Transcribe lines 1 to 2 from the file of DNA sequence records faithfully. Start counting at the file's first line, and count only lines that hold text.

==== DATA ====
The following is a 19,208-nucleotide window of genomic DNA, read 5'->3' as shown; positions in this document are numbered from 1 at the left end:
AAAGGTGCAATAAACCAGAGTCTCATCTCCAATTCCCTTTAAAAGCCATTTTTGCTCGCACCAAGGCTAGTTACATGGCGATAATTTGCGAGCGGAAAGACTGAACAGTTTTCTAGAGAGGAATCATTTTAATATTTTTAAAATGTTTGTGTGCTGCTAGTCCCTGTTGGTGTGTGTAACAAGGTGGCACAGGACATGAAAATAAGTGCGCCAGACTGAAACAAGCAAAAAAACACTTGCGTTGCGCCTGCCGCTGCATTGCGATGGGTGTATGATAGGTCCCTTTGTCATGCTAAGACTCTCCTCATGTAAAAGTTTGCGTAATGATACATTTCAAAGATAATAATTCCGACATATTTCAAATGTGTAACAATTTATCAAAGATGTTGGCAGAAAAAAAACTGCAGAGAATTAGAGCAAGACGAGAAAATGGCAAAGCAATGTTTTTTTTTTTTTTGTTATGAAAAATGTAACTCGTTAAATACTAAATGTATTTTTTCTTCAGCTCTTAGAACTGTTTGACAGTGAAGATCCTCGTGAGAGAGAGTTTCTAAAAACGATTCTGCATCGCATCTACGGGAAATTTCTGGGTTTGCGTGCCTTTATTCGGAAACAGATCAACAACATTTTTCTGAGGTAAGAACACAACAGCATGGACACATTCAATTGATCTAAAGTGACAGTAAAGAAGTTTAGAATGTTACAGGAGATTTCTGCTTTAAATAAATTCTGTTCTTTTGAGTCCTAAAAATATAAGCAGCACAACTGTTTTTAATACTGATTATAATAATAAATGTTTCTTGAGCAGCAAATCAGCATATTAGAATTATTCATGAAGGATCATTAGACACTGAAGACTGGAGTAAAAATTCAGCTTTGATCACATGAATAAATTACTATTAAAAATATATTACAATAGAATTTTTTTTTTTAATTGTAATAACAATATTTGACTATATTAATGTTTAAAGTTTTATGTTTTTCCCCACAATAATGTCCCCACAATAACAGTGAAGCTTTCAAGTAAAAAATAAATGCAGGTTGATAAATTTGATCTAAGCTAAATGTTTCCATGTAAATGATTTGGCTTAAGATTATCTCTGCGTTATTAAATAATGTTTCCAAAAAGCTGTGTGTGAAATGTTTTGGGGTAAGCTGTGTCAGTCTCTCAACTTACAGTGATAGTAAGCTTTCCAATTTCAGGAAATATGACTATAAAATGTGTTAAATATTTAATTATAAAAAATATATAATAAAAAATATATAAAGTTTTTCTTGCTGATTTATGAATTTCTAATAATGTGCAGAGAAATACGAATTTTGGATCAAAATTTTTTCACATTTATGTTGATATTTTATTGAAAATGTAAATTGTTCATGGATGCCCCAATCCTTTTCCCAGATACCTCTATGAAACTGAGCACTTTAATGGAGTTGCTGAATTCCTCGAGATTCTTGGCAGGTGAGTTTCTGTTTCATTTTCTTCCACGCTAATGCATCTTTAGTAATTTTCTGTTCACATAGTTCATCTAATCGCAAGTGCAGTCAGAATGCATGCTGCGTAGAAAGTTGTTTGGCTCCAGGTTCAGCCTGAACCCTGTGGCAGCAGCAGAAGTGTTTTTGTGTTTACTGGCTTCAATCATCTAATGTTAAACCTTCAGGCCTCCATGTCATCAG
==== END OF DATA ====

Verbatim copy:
The following is a 19,208-nucleotide window of genomic DNA, read 5'->3' as shown; positions in this document are numbered from 1 at the left end:
AAAGGTGCAATAAACCAGAGTCTCATCTCCAATTCCCTTTAAAAGCCATTTTTGCTCGCACCAAGGCTAGTTACATGGCGATAATTTGCGAGCGGAAAGACTGAACAGTTTTCTAGAGAGGAATCATTTTAATATTTTTAAAATGTTTGTGTGCTGCTAGTCCCTGTTGGTGTGTGTAACAAGGTGGCACAGGACATGAAAATAAGTGCGCCAGACTGAAACAAGCAAAAAAACACTTGCGTTGCGCCTGCCGCTGCATTGCGATGGGTGTATGATAGGTCCCTTTGTCATGCTAAGACTCTCCTCATGTAAAAGTTTGCGTAATGATACATTTCAAAGATAATAATTCCGACATATTTCAAATGTGTAACAATTTATCAAAGATGTTGGCAGAAAAAAAACTGCAGAGAATTAGAGCAAGACGAGAAAATGGCAAAGCAATGTTTTTTTTTTTTTTGTTATGAAAAATGTAACTCGTTAAATACTAAATGTATTTTTTCTTCAGCTCTTAGAACTGTTTGACAGTGAAGATCCTCGTGAGAGAGAGTTTCTAAAAACGATTCTGCATCGCATCTACGGGAAATTTCTGGGTTTGCGTGCCTTTATTCGGAAACAGATCAACAACATTTTTCTGAGGTAAGAACACAACAGCATGGACACATTCAATTGATCTAAAGTGACAGTAAAGAAGTTTAGAATGTTACAGGAGATTTCTGCTTTAAATAAATTCTGTTCTTTTGAGTCCTAAAAATATAAGCAGCACAACTGTTTTTAATACTGATTATAATAATAAATGTTTCTTGAGCAGCAAATCAGCATATTAGAATTATTCATGAAGGATCATTAGACACTGAAGACTGGAGTAAAAATTCAGCTTTGATCACATGAATAAATTACTATTAAAAATATATTACAATAGAATTTTTTTTTTTAATTGTAATAACAATATTTGACTATATTAATGTTTAAAGTTTTATGTTTTTCCCCACAATAATGTCCCCACAATAACAGTGAAGCTTTCAAGTAAAAAATAAATGCAGGTTGATAAATTTGATCTAAGCTAAATGTTTCCATGTAAATGATTTGGCTTAAGATTATCTCTGCGTTATTAAATAATGTTTCCAAAAAGCTGTGTGTGAAATGTTTTGGGGTAAGCTGTGTCAGTCTCTCAACTTACAGTGATAGTAAGCTTTCCAATTTCAGGAAATATGACTATAAAATGTGTTAAATATTTAATTATAAAAAATATATAATAAAAAATATATAAAGTTTTTCTTGCTGATTTATGAATTTCTAATAATGTGCAGAGAAATACGAATTTTGGATCAAAATTTTTTCACATTTATGTTGATATTTTATTGAAAATGTAAATTGTTCATGGATGCCCCAATCCTTTTCCCAGATACCTCTATGAAACTGAGCACTTTAATGGAGTTGCTGAATTCCTCGAGATTCTTGGCAGGTGAGTTTCTGTTTCATTTTCTTCCACGCTAATGCATCTTTAGTAATTTTCTGTTCACATAGTTCATCTAATCGCAAGTGCAGTCAGAATGCATGCTGCGTAGAAAGTTGTTTGGCTCCAGGTTCAGCCTGAACCCTGTGGCAGCAGCAGAAGTGTTTTTGTGTTTACTGGCTTCAATCATCTAATGTTAAACCTTCAGGCCTCCATGTCATCAG